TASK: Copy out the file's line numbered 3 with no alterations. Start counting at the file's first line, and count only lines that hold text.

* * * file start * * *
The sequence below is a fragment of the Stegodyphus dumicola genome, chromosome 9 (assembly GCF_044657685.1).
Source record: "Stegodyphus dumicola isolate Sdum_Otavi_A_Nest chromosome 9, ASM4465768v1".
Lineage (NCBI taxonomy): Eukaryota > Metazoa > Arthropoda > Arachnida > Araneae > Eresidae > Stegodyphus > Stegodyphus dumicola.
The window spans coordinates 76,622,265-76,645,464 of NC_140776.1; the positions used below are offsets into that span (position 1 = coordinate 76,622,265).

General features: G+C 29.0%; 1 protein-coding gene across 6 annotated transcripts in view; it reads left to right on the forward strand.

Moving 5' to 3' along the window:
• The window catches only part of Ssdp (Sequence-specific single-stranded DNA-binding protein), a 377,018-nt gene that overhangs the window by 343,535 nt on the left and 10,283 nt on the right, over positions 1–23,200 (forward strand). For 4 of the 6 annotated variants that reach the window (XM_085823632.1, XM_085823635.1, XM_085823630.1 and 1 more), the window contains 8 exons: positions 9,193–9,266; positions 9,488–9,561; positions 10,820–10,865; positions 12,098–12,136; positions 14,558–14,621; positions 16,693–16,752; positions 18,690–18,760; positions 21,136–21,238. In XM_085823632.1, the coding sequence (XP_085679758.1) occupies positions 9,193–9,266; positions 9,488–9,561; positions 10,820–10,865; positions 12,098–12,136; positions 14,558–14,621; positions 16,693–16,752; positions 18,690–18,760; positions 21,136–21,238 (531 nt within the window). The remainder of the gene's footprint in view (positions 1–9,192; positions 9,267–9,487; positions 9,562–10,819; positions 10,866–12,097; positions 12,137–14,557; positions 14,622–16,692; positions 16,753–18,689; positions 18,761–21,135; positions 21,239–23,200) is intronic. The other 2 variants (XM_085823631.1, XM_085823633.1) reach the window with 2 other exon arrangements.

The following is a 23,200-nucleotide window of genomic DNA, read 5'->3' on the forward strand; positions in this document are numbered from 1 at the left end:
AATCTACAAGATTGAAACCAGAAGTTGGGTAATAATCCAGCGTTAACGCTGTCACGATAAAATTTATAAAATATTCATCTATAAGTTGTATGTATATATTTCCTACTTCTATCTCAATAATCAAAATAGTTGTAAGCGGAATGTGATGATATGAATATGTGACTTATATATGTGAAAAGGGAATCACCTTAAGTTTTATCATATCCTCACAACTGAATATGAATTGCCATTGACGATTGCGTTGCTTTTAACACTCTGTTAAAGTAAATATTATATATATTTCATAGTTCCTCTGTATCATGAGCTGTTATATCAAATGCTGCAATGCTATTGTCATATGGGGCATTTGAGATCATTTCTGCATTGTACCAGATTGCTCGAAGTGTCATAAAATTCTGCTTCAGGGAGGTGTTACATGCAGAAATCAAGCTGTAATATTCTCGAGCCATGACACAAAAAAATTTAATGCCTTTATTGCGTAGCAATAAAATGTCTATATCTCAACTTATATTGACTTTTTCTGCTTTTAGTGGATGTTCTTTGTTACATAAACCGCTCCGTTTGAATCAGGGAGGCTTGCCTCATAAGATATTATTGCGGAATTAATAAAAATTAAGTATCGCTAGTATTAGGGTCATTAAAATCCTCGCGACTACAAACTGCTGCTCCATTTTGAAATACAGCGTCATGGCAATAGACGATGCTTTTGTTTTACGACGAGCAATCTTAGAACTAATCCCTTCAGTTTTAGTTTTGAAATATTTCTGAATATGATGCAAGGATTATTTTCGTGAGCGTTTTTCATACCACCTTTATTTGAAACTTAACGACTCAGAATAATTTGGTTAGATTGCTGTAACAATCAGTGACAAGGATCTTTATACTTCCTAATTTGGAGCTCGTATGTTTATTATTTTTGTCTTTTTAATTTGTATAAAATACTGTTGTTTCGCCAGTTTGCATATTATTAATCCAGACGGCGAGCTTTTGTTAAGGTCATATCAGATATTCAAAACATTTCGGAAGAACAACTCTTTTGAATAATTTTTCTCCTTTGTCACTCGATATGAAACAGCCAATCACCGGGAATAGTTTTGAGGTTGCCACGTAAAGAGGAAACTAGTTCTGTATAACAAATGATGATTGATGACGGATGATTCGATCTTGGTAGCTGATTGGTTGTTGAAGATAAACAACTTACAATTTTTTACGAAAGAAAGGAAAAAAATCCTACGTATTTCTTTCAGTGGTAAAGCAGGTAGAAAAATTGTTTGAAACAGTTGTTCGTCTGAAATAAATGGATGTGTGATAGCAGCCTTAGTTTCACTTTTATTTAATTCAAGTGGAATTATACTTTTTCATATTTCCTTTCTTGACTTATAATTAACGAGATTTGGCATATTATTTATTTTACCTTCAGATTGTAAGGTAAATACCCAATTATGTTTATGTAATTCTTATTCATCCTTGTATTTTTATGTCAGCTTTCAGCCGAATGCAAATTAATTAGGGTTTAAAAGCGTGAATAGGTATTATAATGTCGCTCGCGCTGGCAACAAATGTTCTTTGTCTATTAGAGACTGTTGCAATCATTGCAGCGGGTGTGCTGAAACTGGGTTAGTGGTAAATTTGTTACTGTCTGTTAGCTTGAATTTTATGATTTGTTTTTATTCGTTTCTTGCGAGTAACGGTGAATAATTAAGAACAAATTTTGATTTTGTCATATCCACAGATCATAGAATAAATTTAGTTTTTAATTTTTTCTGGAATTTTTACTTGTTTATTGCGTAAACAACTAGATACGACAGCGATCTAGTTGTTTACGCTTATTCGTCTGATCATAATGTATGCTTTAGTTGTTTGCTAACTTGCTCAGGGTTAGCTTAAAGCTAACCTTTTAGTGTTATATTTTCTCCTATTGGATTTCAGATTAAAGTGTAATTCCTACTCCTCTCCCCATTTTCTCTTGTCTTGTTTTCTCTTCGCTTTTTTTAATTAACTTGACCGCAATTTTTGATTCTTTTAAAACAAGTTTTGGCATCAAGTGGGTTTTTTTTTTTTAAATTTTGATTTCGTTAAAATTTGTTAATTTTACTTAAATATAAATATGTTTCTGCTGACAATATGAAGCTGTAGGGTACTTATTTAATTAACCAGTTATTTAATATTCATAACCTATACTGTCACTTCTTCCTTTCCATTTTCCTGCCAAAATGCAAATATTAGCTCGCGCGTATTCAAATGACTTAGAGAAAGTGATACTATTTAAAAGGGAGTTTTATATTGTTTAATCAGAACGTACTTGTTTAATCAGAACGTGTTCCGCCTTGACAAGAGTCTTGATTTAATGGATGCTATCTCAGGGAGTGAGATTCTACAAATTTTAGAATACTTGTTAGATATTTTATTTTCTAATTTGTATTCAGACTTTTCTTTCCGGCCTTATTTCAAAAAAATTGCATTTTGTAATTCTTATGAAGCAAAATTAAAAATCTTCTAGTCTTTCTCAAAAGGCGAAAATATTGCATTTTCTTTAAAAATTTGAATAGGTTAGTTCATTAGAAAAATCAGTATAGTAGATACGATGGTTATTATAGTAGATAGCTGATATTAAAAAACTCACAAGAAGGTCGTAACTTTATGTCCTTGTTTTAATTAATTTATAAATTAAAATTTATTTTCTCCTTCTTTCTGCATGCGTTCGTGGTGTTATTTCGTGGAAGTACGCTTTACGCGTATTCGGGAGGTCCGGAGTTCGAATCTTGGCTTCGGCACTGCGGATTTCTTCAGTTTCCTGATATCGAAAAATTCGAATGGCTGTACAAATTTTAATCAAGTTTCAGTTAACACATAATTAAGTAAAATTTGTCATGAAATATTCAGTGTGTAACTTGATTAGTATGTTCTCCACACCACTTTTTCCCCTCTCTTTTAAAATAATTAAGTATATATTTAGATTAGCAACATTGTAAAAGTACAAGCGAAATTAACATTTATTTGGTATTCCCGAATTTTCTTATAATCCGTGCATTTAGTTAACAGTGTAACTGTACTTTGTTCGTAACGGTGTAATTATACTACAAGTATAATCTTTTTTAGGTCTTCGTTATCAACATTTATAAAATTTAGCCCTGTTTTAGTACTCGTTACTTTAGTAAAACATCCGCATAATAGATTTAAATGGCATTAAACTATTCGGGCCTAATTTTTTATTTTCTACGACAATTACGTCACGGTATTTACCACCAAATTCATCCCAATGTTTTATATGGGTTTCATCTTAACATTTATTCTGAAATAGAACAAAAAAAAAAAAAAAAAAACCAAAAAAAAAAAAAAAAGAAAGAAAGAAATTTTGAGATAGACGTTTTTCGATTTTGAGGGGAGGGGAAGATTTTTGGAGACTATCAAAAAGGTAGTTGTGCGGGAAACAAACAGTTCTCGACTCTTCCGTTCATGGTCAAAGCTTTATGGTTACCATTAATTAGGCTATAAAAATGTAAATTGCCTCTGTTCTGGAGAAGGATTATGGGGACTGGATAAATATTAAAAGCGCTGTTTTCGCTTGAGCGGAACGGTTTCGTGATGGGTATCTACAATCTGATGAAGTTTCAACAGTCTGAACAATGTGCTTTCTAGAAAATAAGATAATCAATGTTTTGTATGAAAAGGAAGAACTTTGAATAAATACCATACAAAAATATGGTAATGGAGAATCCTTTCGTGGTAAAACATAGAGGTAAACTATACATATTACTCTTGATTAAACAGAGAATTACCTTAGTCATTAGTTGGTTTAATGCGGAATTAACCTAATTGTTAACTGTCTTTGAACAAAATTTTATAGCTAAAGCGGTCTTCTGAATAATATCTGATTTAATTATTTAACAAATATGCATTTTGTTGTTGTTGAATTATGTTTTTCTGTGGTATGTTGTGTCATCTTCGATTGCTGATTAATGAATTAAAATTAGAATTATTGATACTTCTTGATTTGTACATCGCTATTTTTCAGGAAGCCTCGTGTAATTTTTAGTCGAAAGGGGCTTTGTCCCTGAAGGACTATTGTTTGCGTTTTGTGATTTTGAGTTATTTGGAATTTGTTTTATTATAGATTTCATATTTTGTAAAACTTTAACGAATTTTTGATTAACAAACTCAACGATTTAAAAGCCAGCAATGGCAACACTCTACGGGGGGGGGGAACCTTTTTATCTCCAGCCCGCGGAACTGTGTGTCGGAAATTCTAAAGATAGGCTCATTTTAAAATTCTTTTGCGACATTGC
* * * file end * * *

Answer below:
Lineage (NCBI taxonomy): Eukaryota > Metazoa > Arthropoda > Arachnida > Araneae > Eresidae > Stegodyphus > Stegodyphus dumicola.